However, ultracapacitors currently on the market can’t match batteries for energy density, so they’re mostly used in hybrid systems alongside batteries or for niche applications. Because these devices can handle a rapid influx of large amounts of energy, they’re often used to recover energy–for example, when a city bus breaks or a gantry crane lowers its cargo. Ultracapacitors employed in this way have reduced by 40 percent the energy needed by some cranes used in Japanese ports. A few power tools, including an electric drill, take advantage of the rapid recharging ability of ultracapacitors.

Graphene Energy hopes to open up new ultracapacitor applications by developing devices with far higher power output. These ultracapacitors could perhaps be used to regulate surges in the electrical grid or to power hybrid transportation vehicles. The company has $500,000 in seed funding to commercialize graphene ultracapacitors developed by Rodney Ruoff, a professor of mechanical engineering at the University of Texas at Austin. Ruoff is a cofounder of Graphene Energy and also serves as the company’s technology advisor.

Existing ultracapacitors use electrodes made from activated carbon–a porous, charcoal-like material that has a very high surface area. Activated carbon stores charge in tunnel-like pores, and it takes about one second for it to travel in and out. This is very fast compared with the fastest batteries, but activated carbon has a limited power output.

To make the graphene for its electrodes, Ruoff’s team starts by putting graphite oxide in a water solution. This causes the material to flake into atom-thin sheets of graphene oxide. Next, the oxygen atoms are removed, leaving the graphene behind. So far, Ruoff’s lab has made graphene ultracapacitors that match the performance of those made using activated carbon. With further refinements, he says, they should outperform activated carbon, although the steps that his company is taking to achieve this remain secret.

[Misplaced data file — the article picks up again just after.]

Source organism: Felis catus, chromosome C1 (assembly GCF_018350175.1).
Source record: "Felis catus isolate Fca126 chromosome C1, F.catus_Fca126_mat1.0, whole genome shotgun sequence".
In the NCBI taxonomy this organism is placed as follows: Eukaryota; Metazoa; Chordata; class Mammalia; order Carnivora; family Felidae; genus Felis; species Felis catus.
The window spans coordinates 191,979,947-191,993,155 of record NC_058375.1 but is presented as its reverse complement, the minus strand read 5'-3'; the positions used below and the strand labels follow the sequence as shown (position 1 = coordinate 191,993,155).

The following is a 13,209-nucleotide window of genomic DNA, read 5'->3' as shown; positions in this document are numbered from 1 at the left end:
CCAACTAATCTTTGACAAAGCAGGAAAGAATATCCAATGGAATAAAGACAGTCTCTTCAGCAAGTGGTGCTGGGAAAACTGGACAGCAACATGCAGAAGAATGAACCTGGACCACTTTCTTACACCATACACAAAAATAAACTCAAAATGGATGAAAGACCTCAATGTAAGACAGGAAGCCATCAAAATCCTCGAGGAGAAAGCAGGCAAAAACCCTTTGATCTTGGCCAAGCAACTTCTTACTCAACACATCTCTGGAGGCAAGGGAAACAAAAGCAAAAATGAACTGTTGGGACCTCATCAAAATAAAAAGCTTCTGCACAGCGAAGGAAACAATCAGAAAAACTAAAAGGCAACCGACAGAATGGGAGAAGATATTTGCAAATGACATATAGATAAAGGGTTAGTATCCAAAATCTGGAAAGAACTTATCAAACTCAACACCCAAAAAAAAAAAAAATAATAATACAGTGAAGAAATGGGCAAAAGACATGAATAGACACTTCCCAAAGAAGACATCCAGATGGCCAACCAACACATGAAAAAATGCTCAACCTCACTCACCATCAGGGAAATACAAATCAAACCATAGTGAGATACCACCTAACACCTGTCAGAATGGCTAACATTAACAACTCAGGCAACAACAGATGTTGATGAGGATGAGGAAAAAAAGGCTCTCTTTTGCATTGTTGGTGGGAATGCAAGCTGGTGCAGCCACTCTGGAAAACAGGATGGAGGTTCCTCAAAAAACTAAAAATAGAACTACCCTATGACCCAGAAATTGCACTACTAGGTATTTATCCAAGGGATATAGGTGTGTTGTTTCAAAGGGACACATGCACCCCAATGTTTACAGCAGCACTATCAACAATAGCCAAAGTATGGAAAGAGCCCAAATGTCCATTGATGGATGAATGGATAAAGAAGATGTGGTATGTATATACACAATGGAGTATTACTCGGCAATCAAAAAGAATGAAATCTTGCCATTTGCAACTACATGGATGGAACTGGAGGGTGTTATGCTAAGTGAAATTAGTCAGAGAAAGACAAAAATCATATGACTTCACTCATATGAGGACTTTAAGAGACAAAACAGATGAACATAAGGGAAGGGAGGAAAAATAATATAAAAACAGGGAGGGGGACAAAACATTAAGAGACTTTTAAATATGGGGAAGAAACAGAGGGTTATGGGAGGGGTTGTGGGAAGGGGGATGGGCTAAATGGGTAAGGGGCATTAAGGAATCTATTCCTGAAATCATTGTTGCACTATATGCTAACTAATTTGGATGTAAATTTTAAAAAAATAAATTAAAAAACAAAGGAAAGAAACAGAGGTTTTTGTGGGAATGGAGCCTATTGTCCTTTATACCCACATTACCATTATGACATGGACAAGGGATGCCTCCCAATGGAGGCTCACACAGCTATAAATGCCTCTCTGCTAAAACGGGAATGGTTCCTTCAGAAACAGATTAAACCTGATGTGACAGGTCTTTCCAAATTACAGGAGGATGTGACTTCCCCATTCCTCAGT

Based on a description of the graphene ultracapacitors published last September in the journal Nano Letters, John Miller of JME, a research and consulting firm that specializes in electrochemical capacitors, says that it should indeed be possible to improve their performance. The graphene electrode described in this paper is “wadded into a ball like a crumpled piece of paper,” says Miller. “You don’t have full access to the surface.”

If Graphene Energy can grow the electrodes in vertical arrays, like a row of perfectly flat sheets of paper standing on edge, Miller says that the power output could be increased dramatically. In this arrangement, every single carbon atom would be exposed and able to store energy, with virtually no waiting time for the charge to travel down the tunnels found in activated carbon.

However, in addition to improving the performance of its ultracapacitors, Graphene Energy must also develop a method for making them at larger scales–a common challenge across all graphene research.

Dileep Agnihotri, CEO of Graphene Energy, says that the company hopes to test its first prototype product incorporating graphene electrodes by the end of this year.